Weaker global markets, M&A slump to hit Wall Street bank profits

Wed Jul 3, 2013 9:21am EDT
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By Lauren Tara LaCapra

NEW YORK (Reuters) - The second quarter was likely tough for Wall Street bank profits as markets weakened globally and merger advisory revenue dropped, leading analysts to lower their profit estimates in recent days.

Trading revenue for the industry likely dropped 20 percent from the first quarter, as falling markets and lower trading volumes cut into the value of securities banks hold to trade with customers, said Richard Staite, analyst at Atlantic Equities in London. Staite expects trading revenue for the industry to have risen just 10 percent from last year's dismal quarter, when the European debt crisis hurt profits.

Second-quarter results are expected to underscore the challenges banks faced as bond yields began to rise. There is broad agreement on Wall Street that, in the long run, higher interest rates will help bank profits.

But in the second quarter, announced mergers and acquisitions volumes fell 8 percent from a year ago, according to Thomson Reuters data. The deal pipeline is now at the lowest level in almost 20 years, Credit Suisse analyst Howard Chen said in a recent report.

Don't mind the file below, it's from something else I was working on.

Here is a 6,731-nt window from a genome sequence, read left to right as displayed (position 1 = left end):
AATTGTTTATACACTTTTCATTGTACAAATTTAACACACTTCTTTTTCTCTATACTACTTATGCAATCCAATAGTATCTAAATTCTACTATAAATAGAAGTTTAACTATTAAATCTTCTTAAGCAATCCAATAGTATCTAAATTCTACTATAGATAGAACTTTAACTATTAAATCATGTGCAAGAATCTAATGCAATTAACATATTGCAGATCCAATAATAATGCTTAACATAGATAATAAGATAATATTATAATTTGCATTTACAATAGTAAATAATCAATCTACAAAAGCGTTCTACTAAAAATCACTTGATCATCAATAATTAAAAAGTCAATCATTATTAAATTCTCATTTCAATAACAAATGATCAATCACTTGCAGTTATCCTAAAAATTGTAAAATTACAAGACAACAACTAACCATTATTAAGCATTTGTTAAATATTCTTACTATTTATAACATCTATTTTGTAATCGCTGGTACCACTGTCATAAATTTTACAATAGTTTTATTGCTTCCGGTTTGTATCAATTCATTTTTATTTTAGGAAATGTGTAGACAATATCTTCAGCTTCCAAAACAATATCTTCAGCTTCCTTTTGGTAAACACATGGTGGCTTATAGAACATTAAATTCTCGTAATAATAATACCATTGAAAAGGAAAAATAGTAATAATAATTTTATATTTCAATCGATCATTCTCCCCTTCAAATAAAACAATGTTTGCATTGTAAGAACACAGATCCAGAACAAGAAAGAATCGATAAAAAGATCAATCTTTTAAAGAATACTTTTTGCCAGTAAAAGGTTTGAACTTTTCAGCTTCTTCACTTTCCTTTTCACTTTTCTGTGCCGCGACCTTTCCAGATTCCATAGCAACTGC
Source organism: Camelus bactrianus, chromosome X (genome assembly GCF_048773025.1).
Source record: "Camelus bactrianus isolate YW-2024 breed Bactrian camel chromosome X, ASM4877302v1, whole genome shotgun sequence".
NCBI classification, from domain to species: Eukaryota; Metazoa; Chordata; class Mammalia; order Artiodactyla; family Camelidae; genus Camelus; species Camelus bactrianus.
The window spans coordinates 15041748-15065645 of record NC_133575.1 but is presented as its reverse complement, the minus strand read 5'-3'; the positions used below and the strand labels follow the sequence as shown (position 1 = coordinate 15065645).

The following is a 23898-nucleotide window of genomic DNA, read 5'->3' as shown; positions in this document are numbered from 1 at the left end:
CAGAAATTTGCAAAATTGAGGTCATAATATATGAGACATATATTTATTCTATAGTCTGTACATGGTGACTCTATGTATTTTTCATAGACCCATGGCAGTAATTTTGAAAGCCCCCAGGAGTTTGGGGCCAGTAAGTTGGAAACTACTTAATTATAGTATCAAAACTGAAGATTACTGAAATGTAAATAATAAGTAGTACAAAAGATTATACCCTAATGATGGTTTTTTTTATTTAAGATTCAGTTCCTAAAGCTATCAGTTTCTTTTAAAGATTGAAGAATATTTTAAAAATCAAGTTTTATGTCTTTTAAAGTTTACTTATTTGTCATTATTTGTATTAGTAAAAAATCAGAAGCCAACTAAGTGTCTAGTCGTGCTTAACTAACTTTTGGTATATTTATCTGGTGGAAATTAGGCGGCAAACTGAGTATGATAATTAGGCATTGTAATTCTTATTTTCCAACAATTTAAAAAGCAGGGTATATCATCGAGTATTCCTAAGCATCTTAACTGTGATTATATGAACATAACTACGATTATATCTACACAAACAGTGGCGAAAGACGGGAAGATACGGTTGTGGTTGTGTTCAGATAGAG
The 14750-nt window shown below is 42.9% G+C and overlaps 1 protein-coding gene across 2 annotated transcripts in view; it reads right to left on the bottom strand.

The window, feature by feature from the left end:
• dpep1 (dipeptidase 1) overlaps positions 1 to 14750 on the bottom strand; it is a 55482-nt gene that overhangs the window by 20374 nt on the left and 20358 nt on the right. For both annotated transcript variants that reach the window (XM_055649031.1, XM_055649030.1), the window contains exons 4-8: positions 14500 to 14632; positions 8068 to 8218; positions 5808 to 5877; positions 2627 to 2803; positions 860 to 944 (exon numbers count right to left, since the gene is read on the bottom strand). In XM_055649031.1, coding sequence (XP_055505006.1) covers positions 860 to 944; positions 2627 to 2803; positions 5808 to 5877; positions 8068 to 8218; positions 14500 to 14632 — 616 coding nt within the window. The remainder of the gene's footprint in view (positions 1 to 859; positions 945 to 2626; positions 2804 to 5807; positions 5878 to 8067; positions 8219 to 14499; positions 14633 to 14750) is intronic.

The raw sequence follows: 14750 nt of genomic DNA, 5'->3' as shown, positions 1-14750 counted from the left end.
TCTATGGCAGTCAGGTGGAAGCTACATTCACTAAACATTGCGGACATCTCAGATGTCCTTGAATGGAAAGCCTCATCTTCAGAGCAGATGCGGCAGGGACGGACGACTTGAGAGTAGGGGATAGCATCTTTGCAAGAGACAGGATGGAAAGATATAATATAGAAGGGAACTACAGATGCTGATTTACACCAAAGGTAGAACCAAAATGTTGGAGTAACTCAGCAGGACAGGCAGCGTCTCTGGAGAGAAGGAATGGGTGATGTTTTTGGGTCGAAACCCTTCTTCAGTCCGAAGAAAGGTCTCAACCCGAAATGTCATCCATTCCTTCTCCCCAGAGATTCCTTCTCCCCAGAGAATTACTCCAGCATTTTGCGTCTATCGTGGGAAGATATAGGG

As rates are shifting, so are big banks' business models, exacerbating market stress. Higher capital standards and restrictions on trading for speculative profits under the Dodd-Frank financial reform law has led banks to reduce exposure to riskier assets, and cut the amount of time bonds can be held in trading inventory.

"The big banks have really kind of taken themselves out of the equation in certain markets because of Dodd-Frank and other regulations that have required them to pull their capital back," said Scott Colyer, chief executive officer and chief investment officer at Advisors Asset Management, which has $11 billion in assets. "There definitely is a lack of liquidity out there."

But as interest rates rise toward historical norms, more pain is expected for banks and investors alike.

Wall Street executives including Goldman Sachs Group Inc (GS.N: Quote) CEO Lloyd Blankfein and JPMorgan Chase & Co (JPM.N: Quote) CEO Jamie Dimon have been fretting about interest-rate movements for months.   Continued...